VANCOUVER—Policy uncertainty and so-called “political gridlock” in the United States following last year’s election could hinder economic growth in Canada, the Fraser Institute warns.
A new series of essays from the think-tank covers a variety of geopolitical topics ranging from currency disparity to tax rates, outlining potential cause and effect that could resonate on Canadian soil.
“While Canadians are not allowed to vote in U.S. elections, our fortunes and prosperity are intimately affected by the electoral decisions of our American neighbours,” Fraser Institute executive vice-president Jason Clemens said in a statement.
“Polls in Canada consistently show overwhelming support for President (Barack) Obama, but his re-election combined with a divided Congress and the policies likely to be implemented over the next four years present a number of real, immediate risks to Canada—as well as opportunities.”
Made up of 10 essays from preeminent Canadian and American scholars, the series examines critical economic issues that underpin the Canada-U.S. relationship.
In Canada’s Challenges in the Face of U.S. Monetary Policy by former Federal Reserve Bank of Cleveland president Jerry Jordan, the author warns of challenges ahead for Canadian firms should U.S., European and Japanese currencies depreciate.
According to the author, continued appreciation of the Canadian dollar against the U.S. dollar will mean increasing competitive pressures on both Canadian industries and firms that seek to export, and on Canadian companies that must compete with foreign imports.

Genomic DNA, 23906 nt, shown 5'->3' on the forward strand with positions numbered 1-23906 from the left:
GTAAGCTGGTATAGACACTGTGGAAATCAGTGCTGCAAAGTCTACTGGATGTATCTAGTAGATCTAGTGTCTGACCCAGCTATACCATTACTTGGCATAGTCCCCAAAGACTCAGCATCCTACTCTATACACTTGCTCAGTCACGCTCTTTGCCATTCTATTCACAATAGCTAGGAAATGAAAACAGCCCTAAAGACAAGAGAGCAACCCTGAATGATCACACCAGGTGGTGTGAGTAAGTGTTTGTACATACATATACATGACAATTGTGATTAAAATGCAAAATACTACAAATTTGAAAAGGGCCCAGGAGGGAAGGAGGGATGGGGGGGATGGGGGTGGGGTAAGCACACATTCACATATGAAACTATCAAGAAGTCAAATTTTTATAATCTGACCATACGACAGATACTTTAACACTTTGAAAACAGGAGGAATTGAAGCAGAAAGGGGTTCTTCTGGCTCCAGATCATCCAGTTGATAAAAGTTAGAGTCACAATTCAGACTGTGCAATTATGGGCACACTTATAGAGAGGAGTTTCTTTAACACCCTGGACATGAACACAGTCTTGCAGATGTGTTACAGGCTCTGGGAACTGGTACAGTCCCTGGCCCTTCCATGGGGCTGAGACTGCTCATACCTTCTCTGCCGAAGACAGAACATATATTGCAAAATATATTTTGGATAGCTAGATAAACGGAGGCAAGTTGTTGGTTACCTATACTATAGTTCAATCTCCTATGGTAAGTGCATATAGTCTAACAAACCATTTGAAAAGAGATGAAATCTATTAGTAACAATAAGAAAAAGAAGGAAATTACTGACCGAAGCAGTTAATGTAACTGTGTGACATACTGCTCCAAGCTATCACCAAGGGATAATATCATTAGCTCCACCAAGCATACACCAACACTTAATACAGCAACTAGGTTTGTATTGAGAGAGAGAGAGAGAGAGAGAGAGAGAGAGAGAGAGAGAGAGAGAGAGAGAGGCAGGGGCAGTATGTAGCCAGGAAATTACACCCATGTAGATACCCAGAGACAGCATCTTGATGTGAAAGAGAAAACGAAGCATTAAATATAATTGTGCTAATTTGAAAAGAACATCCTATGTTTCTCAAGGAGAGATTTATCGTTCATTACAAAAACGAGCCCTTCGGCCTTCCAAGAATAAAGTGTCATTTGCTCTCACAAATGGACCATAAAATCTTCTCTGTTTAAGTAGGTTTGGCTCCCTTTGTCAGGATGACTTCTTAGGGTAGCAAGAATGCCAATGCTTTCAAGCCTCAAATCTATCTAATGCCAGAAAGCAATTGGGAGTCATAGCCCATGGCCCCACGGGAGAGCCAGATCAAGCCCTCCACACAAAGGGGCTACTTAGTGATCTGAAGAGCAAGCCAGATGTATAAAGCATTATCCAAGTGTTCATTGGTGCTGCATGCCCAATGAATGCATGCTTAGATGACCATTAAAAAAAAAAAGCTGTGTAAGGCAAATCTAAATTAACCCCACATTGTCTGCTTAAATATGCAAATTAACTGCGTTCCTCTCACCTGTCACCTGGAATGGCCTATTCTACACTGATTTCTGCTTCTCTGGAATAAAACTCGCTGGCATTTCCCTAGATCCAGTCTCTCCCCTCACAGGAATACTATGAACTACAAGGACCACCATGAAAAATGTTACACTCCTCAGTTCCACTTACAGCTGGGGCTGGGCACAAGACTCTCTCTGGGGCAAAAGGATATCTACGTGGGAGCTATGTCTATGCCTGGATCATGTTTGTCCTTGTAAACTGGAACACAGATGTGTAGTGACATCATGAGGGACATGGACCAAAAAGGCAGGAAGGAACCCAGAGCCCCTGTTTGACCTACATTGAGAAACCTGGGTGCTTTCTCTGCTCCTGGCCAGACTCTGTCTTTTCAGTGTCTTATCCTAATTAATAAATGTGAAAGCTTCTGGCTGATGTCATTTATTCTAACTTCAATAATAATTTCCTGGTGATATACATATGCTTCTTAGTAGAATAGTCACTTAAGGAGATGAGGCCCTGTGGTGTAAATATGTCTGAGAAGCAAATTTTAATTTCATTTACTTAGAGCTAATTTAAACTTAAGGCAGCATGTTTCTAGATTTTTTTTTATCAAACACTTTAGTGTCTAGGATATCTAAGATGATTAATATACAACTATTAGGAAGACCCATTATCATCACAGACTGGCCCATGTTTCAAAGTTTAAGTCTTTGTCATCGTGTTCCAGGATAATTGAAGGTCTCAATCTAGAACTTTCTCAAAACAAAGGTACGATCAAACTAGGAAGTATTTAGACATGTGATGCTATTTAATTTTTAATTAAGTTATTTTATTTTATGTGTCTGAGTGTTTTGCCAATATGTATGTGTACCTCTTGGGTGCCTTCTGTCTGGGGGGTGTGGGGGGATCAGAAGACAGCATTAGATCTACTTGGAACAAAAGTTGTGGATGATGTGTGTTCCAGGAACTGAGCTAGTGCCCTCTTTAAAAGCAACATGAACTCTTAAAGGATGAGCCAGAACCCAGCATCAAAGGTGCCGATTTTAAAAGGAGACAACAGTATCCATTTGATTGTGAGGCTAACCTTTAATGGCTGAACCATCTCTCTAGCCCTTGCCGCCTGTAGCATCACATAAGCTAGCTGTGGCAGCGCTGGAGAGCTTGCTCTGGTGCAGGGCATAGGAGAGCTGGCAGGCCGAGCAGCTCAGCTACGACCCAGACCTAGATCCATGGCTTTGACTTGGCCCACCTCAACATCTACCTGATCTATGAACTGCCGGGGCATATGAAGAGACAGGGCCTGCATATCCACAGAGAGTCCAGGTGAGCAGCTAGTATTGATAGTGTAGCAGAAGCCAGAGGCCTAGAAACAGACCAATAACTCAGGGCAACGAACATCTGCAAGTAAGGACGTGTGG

“Such currency challenges often lead to worsening policy responses such as trade protectionism,” Jordan said.
The re-election of President Obama means the full implementation of what is popularly referred to as the Dodd-Frank Act, according to Moin Yahya’s essay The Effect of U.S. Financial Market Regulation on Canada, which imposes new regulations on the financial services sector in the U.S.
Yahya argues that the impact of Dodd-Frank and its accompanying regulations on the Canadian financial system is highly uncertain because specific provisions concerning foreign banks have yet to be developed.
Other rules may apply inadvertently to Canadian companies doing business in the U.S., such as brokerage firms that trade American stocks for clients in the U.S. or Canada.
“Clearly, there will be adverse effects on the Canadian banking and financial services sector from the regulations imposed by U.S. legislators,” Yahya said.
In U.S. Energy and Environment Policymaking in Obama’s Second Term, author Chris Horner from the Competitive Enterprise Institute warns the impending introduction of a bevy of environmental and safety regulations in the inudstry south of the border could adversely affect production on home soil.
“The risk for Canada if it copies American energy regulations is that it will inadvertently impede the development of its own opportunities,” Horner said.
How Canada Could Take Advantage of Changes to U.S. Tax Policy by David R. Henderson outlines the competitive disadvantage Canadian income earners face relative to their American counterparts with respect to income taxes.
According to Henderson, Canadians face higher income tax rates that kick in at lower levels of income compared to Americans.
This presents an opportunity for Canada over the next decade or so: balance budgets then reduce personal income taxes.
“Income taxes are the largest source of revenues for governments and the single largest tax for the top 50 per cent of income earners,” Henderson said. “Continued deficits will prevent the U.S. from implementing sustainable tax relief over the next decade.
“This provides Canada with an opportunity to gain some level of comparability if not a competitive advantage vis-à-vis the U.S. with respect to income taxes.”
To learn more about the series log on to www.fraserinstitute.org.